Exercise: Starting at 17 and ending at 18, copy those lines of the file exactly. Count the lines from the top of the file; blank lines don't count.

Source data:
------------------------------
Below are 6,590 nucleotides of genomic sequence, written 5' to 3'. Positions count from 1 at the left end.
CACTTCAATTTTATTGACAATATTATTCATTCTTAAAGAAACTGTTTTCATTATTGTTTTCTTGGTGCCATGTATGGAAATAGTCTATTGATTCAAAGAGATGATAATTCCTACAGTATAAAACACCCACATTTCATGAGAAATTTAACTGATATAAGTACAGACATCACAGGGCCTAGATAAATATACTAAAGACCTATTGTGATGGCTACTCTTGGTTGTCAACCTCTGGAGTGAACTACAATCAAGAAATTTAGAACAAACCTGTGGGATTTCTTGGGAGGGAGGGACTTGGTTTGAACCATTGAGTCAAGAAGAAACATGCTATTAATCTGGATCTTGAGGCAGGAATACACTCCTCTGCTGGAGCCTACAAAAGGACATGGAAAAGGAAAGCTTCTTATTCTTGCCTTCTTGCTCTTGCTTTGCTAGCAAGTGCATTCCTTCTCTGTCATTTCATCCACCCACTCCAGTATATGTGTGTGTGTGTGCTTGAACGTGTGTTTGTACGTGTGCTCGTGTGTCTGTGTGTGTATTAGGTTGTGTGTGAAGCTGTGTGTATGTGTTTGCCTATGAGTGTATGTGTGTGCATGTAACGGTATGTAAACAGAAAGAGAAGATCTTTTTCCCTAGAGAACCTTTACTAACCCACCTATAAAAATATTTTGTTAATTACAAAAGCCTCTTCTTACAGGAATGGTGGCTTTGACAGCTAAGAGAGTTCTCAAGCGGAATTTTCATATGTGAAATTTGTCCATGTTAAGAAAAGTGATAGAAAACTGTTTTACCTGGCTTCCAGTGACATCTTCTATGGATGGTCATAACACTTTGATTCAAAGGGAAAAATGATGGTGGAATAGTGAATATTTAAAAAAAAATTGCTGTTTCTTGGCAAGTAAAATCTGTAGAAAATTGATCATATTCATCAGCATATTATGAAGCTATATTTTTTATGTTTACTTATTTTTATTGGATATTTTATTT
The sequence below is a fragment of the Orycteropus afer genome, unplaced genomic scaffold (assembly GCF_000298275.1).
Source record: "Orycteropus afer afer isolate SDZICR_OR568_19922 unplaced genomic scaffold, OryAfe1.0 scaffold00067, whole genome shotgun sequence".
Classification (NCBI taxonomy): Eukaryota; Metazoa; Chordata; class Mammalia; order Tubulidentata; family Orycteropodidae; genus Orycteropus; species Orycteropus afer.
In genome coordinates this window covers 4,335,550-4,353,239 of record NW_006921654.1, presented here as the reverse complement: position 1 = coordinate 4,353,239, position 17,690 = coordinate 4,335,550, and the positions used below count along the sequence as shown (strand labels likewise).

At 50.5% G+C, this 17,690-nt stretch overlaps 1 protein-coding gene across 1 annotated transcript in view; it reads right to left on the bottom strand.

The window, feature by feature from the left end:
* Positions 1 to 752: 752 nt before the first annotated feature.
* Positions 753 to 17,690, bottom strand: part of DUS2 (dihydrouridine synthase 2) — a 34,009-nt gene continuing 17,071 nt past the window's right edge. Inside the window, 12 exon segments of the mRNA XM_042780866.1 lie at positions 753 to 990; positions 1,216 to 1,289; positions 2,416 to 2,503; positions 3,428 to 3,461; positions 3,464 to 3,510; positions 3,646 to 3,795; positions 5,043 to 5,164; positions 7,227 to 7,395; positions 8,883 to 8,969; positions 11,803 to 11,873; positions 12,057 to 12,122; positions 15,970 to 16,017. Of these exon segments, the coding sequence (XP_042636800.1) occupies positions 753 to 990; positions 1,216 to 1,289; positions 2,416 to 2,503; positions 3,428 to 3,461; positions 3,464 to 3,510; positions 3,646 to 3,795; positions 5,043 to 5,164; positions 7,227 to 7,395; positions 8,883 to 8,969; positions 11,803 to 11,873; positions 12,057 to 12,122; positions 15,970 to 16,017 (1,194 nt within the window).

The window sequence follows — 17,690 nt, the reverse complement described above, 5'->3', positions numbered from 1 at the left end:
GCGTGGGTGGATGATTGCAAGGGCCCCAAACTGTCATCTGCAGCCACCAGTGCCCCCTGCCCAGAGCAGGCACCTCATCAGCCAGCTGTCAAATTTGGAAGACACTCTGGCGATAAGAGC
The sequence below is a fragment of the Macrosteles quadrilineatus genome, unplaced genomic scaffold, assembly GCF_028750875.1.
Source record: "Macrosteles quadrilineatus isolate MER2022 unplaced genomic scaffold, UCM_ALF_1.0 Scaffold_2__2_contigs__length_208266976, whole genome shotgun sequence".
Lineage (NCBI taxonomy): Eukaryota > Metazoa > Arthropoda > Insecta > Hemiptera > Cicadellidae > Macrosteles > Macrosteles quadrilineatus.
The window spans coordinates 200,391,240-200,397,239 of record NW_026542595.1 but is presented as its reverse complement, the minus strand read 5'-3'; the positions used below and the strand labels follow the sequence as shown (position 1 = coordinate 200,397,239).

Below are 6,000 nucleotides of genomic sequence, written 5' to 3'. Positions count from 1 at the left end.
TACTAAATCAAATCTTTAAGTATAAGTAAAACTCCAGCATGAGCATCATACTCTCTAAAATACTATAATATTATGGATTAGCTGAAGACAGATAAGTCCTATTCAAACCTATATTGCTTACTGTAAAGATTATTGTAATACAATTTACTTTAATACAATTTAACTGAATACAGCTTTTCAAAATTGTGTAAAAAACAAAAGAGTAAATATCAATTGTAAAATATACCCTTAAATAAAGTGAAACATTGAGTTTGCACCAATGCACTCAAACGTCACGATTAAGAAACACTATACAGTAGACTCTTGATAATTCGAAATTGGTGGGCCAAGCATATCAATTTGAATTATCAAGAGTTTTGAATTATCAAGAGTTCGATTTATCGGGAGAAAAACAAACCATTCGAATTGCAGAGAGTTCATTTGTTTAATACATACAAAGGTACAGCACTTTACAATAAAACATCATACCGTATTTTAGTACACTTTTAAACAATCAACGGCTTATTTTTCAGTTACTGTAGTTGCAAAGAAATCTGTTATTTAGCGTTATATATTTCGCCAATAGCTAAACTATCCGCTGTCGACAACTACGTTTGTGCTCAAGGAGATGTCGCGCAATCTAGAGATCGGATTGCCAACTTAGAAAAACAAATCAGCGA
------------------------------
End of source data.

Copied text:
Below are 6,000 nucleotides of genomic sequence, written 5' to 3'. Positions count from 1 at the left end.
TACTAAATCAAATCTTTAAGTATAAGTAAAACTCCAGCATGAGCATCATACTCTCTAAAATACTATAATATTATGGATTAGCTGAAGACAGATAAGTCCTATTCAAACCTATATTGCTTACTGTAAAGATTATTGTAATACAATTTACTTTAATACAATTTAACTGAATACAGCTTTTCAAAATTGTGTAAAAAACAAAAGAGTAAATATCAATTGTAAAATATACCCTTAAATAAAGTGAAACATTGAGTTTGCACCAATGCACTCAAACGTCACGATTAAGAAACACTATACAGTAGACTCTTGATAATTCGAAATTGGTGGGCCAAGCATATCAATTTGAATTATCAAGAGTTTTGAATTATCAAGAGTTCGATTTATCGGGAGAAAAACAAACCATTCGAATTGCAGAGAGTTCATTTGTTTAATACATACAAAGGTACAGCACTTTACAATAAAACATCATACCGTATTTTAGTACACTTTTAAACAATCAACGGCTTATTTTTCAGTTACTGTAGTTGCAAAGAAATCTGTTATTTAGCGTTATATATTTCGCCAATAGCTAAACTATCCGCTGTCGACAACTACGTTTGTGCTCAAGGAGATGTCGCGCAATCTAGAGATCGGATTGCCAACTTAGAAAAACAAATCAGCGA